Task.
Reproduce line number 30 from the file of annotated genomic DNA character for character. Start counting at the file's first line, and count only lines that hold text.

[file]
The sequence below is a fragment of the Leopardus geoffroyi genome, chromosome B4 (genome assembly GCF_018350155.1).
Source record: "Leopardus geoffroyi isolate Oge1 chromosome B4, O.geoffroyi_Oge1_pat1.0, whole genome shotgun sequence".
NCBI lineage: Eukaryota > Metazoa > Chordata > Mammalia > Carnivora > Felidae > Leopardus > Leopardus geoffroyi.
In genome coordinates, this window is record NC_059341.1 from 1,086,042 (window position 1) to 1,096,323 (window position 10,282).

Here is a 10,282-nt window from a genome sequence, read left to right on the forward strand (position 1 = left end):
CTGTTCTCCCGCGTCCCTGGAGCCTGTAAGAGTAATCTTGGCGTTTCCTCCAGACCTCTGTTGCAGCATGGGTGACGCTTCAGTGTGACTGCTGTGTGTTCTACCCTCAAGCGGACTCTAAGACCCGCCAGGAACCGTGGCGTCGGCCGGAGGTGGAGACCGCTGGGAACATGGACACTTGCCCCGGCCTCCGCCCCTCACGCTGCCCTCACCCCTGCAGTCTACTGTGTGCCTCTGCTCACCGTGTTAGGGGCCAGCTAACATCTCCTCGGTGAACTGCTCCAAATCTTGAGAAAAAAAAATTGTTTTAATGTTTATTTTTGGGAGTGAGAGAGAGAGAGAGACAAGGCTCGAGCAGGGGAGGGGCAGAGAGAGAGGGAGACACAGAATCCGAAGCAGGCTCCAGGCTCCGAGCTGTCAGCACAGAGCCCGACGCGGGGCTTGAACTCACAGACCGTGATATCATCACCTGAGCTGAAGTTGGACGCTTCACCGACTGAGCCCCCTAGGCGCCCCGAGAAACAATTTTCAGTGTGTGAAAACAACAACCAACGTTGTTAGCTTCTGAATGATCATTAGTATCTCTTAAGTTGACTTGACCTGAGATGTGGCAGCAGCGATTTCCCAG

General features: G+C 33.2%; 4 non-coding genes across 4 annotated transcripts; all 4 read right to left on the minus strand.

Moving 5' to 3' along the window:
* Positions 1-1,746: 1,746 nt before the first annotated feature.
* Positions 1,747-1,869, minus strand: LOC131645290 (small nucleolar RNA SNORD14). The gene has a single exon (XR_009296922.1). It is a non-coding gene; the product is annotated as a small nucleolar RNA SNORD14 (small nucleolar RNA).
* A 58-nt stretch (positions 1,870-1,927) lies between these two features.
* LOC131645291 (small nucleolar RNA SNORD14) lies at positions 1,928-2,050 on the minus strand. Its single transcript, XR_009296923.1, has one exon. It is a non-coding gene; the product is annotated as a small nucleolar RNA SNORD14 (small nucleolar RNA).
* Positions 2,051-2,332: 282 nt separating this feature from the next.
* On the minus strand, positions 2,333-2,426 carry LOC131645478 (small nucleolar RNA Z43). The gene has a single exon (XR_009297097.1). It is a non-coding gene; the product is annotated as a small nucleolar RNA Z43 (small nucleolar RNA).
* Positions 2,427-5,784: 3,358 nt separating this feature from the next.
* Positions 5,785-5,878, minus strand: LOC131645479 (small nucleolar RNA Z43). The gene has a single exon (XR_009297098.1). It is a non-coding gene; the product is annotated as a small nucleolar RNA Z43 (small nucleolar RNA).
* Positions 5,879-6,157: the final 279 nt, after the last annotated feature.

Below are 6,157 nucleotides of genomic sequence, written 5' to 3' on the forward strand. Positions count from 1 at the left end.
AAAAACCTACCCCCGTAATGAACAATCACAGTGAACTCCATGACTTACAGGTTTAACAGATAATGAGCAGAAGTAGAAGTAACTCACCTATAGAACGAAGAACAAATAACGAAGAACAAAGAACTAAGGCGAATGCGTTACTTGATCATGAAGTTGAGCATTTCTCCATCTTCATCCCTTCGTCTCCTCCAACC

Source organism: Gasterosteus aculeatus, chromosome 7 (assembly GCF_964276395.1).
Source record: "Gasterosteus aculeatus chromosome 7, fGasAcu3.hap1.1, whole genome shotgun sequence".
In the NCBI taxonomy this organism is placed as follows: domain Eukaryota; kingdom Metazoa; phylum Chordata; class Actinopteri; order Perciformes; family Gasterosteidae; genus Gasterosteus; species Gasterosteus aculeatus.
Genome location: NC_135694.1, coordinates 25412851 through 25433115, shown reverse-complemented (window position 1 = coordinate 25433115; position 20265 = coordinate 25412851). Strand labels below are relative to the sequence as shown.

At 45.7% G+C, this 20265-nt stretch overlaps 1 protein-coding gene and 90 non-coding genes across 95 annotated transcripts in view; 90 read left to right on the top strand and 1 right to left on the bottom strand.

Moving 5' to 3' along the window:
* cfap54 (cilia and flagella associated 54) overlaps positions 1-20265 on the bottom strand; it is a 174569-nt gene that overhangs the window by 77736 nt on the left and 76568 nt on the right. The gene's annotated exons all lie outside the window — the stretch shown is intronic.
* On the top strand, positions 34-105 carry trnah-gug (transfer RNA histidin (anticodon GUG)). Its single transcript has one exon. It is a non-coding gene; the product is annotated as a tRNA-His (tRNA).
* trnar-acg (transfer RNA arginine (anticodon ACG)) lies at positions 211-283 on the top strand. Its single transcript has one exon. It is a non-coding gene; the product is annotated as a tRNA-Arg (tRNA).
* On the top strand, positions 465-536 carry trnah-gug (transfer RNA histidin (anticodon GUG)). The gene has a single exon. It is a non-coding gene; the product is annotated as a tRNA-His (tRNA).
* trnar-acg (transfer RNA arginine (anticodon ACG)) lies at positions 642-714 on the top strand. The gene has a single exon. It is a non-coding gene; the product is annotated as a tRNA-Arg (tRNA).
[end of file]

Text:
* trnar-acg (transfer RNA arginine (anticodon ACG)) lies at positions 642-714 on the top strand. The gene has a single exon. It is a non-coding gene; the product is annotated as a tRNA-Arg (tRNA).